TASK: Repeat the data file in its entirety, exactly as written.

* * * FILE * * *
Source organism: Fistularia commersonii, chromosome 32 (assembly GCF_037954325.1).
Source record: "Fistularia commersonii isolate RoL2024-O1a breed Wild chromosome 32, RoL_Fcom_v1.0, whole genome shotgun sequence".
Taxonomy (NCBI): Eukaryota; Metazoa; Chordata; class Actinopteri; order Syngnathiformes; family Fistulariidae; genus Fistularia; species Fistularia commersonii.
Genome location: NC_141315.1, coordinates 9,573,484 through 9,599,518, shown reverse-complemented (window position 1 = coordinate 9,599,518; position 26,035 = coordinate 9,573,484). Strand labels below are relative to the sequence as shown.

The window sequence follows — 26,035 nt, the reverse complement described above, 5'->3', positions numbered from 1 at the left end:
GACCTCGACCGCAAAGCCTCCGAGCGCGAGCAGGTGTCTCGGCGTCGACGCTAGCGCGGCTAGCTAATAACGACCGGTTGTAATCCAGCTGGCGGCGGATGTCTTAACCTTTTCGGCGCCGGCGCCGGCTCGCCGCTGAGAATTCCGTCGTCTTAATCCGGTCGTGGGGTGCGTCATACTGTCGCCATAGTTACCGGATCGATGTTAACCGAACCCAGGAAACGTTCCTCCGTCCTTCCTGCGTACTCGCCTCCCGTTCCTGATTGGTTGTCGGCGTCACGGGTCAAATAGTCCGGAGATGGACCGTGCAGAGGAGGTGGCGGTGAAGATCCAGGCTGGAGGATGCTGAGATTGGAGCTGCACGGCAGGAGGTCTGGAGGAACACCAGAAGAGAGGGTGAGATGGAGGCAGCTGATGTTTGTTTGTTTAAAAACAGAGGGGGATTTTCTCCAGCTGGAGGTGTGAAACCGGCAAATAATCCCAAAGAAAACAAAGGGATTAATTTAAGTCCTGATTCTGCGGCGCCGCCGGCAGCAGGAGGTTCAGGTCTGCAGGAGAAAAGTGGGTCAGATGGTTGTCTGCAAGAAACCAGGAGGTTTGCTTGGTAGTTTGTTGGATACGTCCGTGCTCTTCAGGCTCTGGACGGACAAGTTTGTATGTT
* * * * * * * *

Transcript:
Source organism: Fistularia commersonii, chromosome 32 (assembly GCF_037954325.1).
Source record: "Fistularia commersonii isolate RoL2024-O1a breed Wild chromosome 32, RoL_Fcom_v1.0, whole genome shotgun sequence".
Taxonomy (NCBI): Eukaryota; Metazoa; Chordata; class Actinopteri; order Syngnathiformes; family Fistulariidae; genus Fistularia; species Fistularia commersonii.
Genome location: NC_141315.1, coordinates 9,573,484 through 9,599,518, shown reverse-complemented (window position 1 = coordinate 9,599,518; position 26,035 = coordinate 9,573,484). Strand labels below are relative to the sequence as shown.

The window sequence follows — 26,035 nt, the reverse complement described above, 5'->3', positions numbered from 1 at the left end:
GACCTCGACCGCAAAGCCTCCGAGCGCGAGCAGGTGTCTCGGCGTCGACGCTAGCGCGGCTAGCTAATAACGACCGGTTGTAATCCAGCTGGCGGCGGATGTCTTAACCTTTTCGGCGCCGGCGCCGGCTCGCCGCTGAGAATTCCGTCGTCTTAATCCGGTCGTGGGGTGCGTCATACTGTCGCCATAGTTACCGGATCGATGTTAACCGAACCCAGGAAACGTTCCTCCGTCCTTCCTGCGTACTCGCCTCCCGTTCCTGATTGGTTGTCGGCGTCACGGGTCAAATAGTCCGGAGATGGACCGTGCAGAGGAGGTGGCGGTGAAGATCCAGGCTGGAGGATGCTGAGATTGGAGCTGCACGGCAGGAGGTCTGGAGGAACACCAGAAGAGAGGGTGAGATGGAGGCAGCTGATGTTTGTTTGTTTAAAAACAGAGGGGGATTTTCTCCAGCTGGAGGTGTGAAACCGGCAAATAATCCCAAAGAAAACAAAGGGATTAATTTAAGTCCTGATTCTGCGGCGCCGCCGGCAGCAGGAGGTTCAGGTCTGCAGGAGAAAAGTGGGTCAGATGGTTGTCTGCAAGAAACCAGGAGGTTTGCTTGGTAGTTTGTTGGATACGTCCGTGCTCTTCAGGCTCTGGACGGACAAGTTTGTATGTT